Music and Recording Features

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John Marks Posted: Jun 26, 2005 0 comments
Morten Lauridsen's magisterial work for chorus and orchestra, Lux aeterna, appears in a fresh new recording, in truly excellent sound, on England's Hyperion label. The vocal ensemble Polyphony is accompanied by the Britten Sinfonia; both are led by Stephen Layton. Better yet, in addition to the CD-only version, there is a separate SACD/CD hybrid release (Hyperion SACDA67449), meaning that it is backwardly-compatible with CD players. Furthermore, the SACD layer contains a surround-sound program in addition to the stereo one.
Kalman Rubinson Posted: Nov 29, 2004 Published: Nov 27, 2004 0 comments
For months now, I've been beating the drum for full-range center-channel speakers, to reproduce recordings with a true center-channel signal. There are many reasons for this.
John Marks Posted: Sep 21, 2004 Published: Sep 01, 2004 0 comments
Flowers in the Dustbin: The Rise of Rock and Roll, 1947-1977
by James Miller
New York: Fireside/Simon & Schuster, 1999. Paperback, 8.5" by 5.5", 416 pp. $15.00. ISBN 0-6848-6560-2.
John Atkinson Posted: Jul 18, 2004 Published: Aug 01, 2004 0 comments
The upbeat is the most magic moment in classical music making. Before the conductor brings down his baton for the downbeat, anything and everything are possible in the musical journey that is about to begin. And the upbeat to Mozart's sublime Clarinet Concerto that conductor Robert Bailey was about to give in London's Henry Wood Hall last November gave me an extra frisson—as producer of the recording sessions, I would have to pronounce instant judgment on everything I was about to hear.
John Atkinson Posted: Feb 29, 2004 Published: Mar 01, 2004 0 comments
When Cantus's artistic coordinator (and Stereophile reader) Erick Lichte phoned me in the summer of 2000 about my recording this Minnesotan male-voice choir, it didn't occur to me that I was entering a long-term relationship. But just as sure as 16-bit digital is not sufficient for long-term musical satisfaction, my first Cantus CD led to a second, and now a third. (All available from this website). For Deep River, I traveled to Sioux Falls, South Dakota, where the city has spent millions of dollars to transform the downtown high school into a gloriously warm-sounding, state-of-the-art performing arts center.
John Marks Posted: Sep 28, 2003 1 comments
Let's start with some music—three discs I recently have been using to evaluate equipment as well as listen to for enjoyment. They are as contrasting in style as one could hope for, but all on an enviably high musical plane. (Space considerations compel brevity approaching that necessary to sell screenplays to producers at cocktail parties, footnote 1)
Art Dudley Posted: Sep 21, 2003 0 comments
In the town where I grew up there were two places to buy records: a family-owned department store and the local Woolworth's, both long gone. The first record I ever bought, the 45rpm single of Roger Miller's "King of the Road," came from the former in 1965. I was 11 years old.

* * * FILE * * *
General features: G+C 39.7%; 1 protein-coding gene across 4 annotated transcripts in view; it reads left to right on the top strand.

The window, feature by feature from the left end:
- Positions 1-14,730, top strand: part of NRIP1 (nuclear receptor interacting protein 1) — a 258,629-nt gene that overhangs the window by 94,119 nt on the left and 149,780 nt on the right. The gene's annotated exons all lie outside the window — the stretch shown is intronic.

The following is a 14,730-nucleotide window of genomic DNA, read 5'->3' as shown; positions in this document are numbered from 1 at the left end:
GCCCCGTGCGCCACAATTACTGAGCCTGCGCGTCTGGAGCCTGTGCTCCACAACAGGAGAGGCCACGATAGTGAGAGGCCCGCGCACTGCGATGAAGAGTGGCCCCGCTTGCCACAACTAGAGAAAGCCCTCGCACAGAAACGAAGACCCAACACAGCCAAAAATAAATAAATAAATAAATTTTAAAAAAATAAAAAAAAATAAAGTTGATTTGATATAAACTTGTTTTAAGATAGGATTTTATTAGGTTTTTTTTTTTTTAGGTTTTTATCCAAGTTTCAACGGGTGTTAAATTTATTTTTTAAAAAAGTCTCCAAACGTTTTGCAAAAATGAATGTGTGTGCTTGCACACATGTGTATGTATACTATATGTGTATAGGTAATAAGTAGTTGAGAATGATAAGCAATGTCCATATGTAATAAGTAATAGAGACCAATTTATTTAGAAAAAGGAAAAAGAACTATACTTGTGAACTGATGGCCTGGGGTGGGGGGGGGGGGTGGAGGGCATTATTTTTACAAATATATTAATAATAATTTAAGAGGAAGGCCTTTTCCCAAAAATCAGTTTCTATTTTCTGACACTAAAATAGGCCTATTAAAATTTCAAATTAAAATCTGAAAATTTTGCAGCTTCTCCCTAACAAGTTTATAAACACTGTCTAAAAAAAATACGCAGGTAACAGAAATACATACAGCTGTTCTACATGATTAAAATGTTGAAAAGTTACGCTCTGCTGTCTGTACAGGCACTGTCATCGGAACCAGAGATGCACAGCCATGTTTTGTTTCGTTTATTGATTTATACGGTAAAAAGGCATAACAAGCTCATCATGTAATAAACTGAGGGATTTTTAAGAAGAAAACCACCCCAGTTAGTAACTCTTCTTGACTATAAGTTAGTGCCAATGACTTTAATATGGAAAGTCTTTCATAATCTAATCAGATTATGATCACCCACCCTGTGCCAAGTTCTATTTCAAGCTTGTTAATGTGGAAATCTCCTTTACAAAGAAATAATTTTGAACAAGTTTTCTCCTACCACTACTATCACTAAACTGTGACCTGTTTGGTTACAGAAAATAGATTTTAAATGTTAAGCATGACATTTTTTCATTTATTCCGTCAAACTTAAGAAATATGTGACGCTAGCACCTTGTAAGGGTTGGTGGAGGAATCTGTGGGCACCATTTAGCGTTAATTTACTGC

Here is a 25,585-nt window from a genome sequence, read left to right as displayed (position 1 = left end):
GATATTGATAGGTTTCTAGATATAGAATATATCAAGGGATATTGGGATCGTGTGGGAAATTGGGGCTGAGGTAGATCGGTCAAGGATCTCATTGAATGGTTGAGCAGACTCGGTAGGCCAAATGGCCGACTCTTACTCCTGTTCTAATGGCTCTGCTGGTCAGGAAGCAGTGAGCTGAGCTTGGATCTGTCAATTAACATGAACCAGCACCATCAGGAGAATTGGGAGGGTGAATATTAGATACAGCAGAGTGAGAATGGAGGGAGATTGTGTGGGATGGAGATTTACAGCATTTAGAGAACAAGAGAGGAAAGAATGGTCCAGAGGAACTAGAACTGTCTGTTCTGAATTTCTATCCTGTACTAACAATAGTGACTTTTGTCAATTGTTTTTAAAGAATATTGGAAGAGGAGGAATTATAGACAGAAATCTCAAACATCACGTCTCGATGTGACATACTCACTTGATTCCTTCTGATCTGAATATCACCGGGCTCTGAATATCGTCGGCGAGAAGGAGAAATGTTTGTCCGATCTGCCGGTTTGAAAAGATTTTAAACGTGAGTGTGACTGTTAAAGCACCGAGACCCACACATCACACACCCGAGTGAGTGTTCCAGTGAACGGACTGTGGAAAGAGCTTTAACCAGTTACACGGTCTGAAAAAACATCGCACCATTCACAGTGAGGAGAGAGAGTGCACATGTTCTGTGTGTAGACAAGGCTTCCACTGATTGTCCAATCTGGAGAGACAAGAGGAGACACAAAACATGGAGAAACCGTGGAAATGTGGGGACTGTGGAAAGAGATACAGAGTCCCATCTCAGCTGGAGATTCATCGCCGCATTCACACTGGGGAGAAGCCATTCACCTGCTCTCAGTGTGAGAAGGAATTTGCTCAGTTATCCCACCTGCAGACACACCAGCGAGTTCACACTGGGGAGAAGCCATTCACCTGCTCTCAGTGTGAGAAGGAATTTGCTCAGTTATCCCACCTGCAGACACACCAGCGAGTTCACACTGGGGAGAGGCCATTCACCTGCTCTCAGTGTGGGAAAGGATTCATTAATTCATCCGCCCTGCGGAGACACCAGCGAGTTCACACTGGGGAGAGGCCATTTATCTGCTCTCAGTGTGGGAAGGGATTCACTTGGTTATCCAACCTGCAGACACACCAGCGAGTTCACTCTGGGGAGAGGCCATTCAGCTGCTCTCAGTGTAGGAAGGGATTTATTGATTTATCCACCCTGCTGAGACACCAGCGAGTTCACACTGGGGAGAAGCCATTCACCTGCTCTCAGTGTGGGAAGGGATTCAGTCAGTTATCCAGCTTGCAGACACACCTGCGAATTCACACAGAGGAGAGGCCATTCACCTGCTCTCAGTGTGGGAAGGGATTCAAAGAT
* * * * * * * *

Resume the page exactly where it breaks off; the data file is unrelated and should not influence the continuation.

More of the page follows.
Robert Baird Posted: Mar 16, 2003 0 comments
"Where can you go in the world anymore where you can be in any kind of atmosphere other than the post-media, post-consumer world that we live in now—one that's available and that's musically rich? So it's very attractive in that way."
John Atkinson Posted: Dec 24, 2002 0 comments
Part 1: Wes Phillips on the CD's genesis
Robert Baird Posted: Nov 17, 2002 0 comments
And I used to think our annual "Records To Die For" issue was difficult. Whew! When it came down to choosing the 40 most influential rock/pop, jazz, and classical records of the past 40 years, during which this magazine has been the most honest and enjoyable source of high-end audio journalism, my initial list contained more than 200 choices. A painful paring-down process ensued, with input from every member of the Stereophile staff.
John Marks Posted: Aug 25, 2002 0 comments
The fundamental object of the invention is to provide...the listener a realistic impression that the intelligence is being communicated to him over two acoustic paths in the same manner as he experiences in listening to everyday acoustic intercourse....—Blumlein, et al, British Patent #394,325, issued June 14, 1933
John Marks Posted: Jul 20, 2002 0 comments
I don't know who originated the idea of "desert island" recordings. I do know that for many years there was a BBC radio program in the UK that asked celebrities to list their choices. While reading quite a few of those lists, I had the sneaking suspicion that the respondents either hadn't entered fully into the spirit of the task, or were tailoring their choices with a view to what the radio or reading audience would think. (Interior monologue: "I am an anorak-wearing viola da gamba player. Hmmm. Birth of the Cool had better be on my list. London Calling, too, just to be safe.")
John Atkinson Posted: Jun 12, 2002 0 comments
It's the grain elevators that break the monotony of driving across the Texas and Oklahoma Panhandle. As you pass one, another one appears on the horizon. Thus you know you're making progress, despite the fact that the landscape remains unchanged.
Wes Phillips Posted: May 06, 2002 0 comments
People are wrong when they say the opera isn't what it used to be. It is what it used to be. That's what's wrong with it.—Noël Coward
John Atkinson Posted: Jan 09, 2002 0 comments
Just who were these guys?—Wes Phillips

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